West Virginia state lawmakers have acknowledged that the Mountain State’s foster care system has been a mess for a while. But so far, they haven’t come up with a plan to fix the problems uncovered by a nonprofit news organization.
The state’s child welfare advocates, however, haven’t been sitting around waiting to see what lawmakers might do. Rather, they stepped into the void and recently offered up a slate of sweeping proposals to right the system, as reported by the Mountain State Spotlight.
The Spotlight’s investigation reported last month that the state Department of Health and Human Resources was not giving foster families the support they were entitled to. As a result of a shortage of both foster families and state caseworkers, children wound up in residential facilities that in some cases were known to have a poor regulatory record in terms of abuse and neglect.
Late last month, the WV Foster, Adoptive and Kinship Parents Network presented policy recommendations to lawmakers during a virtual town hall. The coalition was backed by foster parents whose tales of experience with the system underscored the need for the proposals.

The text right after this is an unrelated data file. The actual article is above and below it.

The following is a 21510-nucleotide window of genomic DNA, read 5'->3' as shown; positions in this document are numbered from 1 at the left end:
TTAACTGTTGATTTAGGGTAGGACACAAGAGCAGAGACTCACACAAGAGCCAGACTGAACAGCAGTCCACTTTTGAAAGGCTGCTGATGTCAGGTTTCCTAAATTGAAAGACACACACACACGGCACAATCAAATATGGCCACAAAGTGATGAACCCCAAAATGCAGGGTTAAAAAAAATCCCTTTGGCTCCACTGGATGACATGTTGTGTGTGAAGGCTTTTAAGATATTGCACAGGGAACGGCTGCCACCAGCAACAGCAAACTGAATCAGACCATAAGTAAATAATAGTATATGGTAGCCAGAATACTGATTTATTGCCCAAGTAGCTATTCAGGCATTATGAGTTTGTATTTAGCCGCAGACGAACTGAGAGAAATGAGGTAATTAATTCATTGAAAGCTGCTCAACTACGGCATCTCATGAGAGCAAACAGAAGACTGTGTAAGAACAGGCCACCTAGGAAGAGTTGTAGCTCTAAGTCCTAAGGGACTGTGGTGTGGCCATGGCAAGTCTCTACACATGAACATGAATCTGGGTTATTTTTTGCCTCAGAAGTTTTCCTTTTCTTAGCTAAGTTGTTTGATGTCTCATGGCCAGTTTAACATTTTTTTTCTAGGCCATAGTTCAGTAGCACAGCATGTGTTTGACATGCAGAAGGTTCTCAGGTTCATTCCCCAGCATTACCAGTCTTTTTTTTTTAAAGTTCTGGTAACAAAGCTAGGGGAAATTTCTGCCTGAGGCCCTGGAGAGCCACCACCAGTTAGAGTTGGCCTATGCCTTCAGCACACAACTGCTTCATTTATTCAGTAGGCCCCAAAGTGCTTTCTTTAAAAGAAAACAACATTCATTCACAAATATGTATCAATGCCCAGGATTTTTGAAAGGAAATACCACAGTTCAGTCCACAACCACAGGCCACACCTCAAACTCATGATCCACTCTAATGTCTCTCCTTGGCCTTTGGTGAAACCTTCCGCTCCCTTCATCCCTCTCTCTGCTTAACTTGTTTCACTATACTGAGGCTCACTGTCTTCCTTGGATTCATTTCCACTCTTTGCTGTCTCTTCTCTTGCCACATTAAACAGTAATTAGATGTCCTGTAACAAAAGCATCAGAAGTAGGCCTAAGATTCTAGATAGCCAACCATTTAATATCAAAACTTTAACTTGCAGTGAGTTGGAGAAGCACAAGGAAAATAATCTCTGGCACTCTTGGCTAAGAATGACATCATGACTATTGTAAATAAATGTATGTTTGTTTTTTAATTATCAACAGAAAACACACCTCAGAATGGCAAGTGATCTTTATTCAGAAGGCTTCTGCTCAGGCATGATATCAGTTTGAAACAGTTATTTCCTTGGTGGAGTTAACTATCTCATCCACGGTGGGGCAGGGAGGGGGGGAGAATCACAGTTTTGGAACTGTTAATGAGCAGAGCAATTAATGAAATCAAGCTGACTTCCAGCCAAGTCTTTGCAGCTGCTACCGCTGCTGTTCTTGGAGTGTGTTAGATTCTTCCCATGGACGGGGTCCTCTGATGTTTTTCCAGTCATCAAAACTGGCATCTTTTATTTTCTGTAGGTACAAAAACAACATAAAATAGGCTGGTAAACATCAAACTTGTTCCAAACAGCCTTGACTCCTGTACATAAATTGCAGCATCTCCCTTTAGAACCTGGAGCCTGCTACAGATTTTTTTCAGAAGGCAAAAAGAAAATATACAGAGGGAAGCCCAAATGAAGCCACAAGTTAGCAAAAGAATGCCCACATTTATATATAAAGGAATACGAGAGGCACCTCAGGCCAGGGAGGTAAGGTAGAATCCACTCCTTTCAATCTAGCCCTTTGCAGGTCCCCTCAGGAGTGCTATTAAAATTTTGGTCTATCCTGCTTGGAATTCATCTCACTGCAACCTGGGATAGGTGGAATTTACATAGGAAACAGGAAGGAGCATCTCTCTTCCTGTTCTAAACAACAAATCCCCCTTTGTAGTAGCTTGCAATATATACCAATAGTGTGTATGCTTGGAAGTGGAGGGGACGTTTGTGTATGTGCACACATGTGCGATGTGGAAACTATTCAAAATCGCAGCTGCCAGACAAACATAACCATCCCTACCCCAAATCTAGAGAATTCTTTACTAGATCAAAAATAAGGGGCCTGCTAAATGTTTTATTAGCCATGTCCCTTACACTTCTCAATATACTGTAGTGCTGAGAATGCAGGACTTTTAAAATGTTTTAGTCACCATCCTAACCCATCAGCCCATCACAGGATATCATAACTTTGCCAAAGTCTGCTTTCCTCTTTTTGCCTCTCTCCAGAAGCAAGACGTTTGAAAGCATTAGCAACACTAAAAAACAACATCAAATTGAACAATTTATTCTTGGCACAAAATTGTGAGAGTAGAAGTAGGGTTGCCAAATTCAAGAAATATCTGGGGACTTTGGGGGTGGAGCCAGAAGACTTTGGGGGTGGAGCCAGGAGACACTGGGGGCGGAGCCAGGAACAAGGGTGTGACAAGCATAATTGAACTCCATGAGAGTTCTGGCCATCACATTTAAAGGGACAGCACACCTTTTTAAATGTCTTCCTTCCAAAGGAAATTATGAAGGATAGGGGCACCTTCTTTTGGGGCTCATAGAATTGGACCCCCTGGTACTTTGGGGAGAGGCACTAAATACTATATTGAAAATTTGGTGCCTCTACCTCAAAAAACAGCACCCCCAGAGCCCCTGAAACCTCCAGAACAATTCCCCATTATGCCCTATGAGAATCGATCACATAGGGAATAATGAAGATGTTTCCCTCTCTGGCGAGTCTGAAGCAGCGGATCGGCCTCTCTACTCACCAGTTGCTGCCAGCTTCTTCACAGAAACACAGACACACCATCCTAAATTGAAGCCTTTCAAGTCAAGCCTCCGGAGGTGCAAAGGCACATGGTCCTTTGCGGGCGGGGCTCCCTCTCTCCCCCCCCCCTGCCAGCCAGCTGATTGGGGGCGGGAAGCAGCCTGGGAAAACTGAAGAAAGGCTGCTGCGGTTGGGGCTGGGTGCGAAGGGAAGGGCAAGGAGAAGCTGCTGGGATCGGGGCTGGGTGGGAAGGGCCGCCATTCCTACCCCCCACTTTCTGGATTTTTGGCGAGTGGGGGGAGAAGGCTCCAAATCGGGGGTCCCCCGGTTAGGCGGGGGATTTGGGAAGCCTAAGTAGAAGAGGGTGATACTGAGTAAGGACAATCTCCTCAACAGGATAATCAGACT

One recommended policy change would require the Department of Health and Human Resources, the primary child welfare agency, to track and publicize more data about foster children, as well as the families available to take care of them. Currently, the agency’s online dashboard tracks the number of West Virginia kids in foster care, but nothing on the availability of families willing and able to care for them.
Aimee Goddard, a lawyer who works with foster families, explained in the Spotlight article why this was so important.
“We see all the time that there are open homes, and yet we hear all the time that there are no open homes,” she said.
Advocates say a more robust public database would give lawmakers and others keener insight into how to ease the foster care system’s problems and improve the lives of kids, including how to keep children from falling into care in the first place.
One goal would be to reduce the number of children who wind up being placed in troubled residential facilities.
“It’s much better for kids to be in homes versus residential facilities,” said Marissa Sanders, who founded the advocacy group.